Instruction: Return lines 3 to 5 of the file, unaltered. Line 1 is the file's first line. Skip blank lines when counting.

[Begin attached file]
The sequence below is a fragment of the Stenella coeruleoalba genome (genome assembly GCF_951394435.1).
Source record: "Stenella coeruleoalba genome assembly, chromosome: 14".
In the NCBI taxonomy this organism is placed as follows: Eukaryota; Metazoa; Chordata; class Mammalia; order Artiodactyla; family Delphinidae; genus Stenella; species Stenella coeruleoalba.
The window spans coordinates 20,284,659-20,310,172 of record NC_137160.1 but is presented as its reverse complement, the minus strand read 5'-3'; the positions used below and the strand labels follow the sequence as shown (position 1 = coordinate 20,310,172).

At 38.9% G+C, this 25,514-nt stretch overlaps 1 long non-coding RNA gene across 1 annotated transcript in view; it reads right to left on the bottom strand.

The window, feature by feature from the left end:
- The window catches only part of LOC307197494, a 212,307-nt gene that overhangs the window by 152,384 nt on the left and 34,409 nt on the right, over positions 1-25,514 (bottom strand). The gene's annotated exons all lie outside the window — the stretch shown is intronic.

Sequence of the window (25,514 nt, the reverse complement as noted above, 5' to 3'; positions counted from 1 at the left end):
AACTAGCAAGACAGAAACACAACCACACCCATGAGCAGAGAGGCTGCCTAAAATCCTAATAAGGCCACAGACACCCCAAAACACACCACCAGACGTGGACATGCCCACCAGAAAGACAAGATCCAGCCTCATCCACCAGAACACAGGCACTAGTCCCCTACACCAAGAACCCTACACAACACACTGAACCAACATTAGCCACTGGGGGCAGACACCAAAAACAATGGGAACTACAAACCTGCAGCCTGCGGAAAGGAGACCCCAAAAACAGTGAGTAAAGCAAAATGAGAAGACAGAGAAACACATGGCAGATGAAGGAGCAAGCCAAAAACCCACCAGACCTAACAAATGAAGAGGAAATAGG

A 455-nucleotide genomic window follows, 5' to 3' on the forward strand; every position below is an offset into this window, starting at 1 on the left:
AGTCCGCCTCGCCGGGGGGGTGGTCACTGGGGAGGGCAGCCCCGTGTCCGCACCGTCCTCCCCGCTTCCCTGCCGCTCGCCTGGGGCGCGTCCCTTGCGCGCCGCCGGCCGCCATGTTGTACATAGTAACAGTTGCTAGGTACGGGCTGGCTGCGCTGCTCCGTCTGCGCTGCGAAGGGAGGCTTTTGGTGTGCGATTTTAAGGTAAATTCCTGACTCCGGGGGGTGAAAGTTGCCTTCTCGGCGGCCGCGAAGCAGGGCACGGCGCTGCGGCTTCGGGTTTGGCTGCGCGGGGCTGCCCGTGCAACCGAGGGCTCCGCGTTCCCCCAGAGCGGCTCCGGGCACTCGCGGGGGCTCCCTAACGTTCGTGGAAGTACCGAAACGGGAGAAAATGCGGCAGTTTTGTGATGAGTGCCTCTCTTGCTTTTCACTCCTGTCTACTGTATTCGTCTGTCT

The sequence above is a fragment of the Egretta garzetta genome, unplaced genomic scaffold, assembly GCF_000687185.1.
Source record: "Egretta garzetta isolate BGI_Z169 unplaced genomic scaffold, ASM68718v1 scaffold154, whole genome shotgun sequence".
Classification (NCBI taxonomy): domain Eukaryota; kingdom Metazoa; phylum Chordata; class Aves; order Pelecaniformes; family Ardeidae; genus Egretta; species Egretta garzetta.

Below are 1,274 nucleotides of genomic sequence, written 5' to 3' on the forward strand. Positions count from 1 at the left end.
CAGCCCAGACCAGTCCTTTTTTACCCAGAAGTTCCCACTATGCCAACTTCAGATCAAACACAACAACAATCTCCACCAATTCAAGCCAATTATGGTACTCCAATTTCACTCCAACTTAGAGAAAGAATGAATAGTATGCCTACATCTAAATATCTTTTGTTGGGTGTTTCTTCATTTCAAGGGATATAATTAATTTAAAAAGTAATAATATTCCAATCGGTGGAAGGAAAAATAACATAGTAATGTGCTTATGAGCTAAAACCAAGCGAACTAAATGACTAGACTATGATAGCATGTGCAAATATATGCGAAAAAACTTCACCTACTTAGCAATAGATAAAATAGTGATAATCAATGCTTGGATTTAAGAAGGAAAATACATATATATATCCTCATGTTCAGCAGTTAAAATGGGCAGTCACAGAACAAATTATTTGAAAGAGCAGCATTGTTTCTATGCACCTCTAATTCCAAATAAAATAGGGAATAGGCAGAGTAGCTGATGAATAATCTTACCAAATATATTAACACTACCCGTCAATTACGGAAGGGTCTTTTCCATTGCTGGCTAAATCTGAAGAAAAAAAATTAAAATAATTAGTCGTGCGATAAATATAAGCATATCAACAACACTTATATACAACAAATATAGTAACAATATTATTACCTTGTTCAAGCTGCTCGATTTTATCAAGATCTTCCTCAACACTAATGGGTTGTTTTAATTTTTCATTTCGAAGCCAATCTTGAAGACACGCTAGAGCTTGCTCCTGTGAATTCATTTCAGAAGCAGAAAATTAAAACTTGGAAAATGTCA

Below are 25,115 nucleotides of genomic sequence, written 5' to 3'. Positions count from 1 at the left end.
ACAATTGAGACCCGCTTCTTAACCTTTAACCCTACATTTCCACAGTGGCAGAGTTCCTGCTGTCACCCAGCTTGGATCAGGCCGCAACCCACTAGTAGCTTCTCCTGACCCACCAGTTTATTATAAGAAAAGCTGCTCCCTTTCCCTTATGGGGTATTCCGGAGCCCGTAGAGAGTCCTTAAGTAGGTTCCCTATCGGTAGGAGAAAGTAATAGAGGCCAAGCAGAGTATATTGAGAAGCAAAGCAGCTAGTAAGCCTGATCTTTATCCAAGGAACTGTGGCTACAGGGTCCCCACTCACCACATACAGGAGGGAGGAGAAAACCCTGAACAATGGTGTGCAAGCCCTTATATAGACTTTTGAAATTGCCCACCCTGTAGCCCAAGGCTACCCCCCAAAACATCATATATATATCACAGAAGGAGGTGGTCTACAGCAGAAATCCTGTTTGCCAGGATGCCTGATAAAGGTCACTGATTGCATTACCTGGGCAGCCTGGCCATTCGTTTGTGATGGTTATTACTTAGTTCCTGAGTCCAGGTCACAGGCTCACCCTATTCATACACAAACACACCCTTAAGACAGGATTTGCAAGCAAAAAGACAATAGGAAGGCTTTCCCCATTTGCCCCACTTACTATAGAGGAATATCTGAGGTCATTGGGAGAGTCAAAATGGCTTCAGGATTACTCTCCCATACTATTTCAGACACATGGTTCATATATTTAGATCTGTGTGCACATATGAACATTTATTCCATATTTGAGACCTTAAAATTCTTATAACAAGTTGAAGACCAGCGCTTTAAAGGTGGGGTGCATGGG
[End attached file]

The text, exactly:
In the NCBI taxonomy this organism is placed as follows: Eukaryota; Metazoa; Chordata; class Mammalia; order Artiodactyla; family Delphinidae; genus Stenella; species Stenella coeruleoalba.
The window spans coordinates 20,284,659-20,310,172 of record NC_137160.1 but is presented as its reverse complement, the minus strand read 5'-3'; the positions used below and the strand labels follow the sequence as shown (position 1 = coordinate 20,310,172).

At 38.9% G+C, this 25,514-nt stretch overlaps 1 long non-coding RNA gene across 1 annotated transcript in view; it reads right to left on the bottom strand.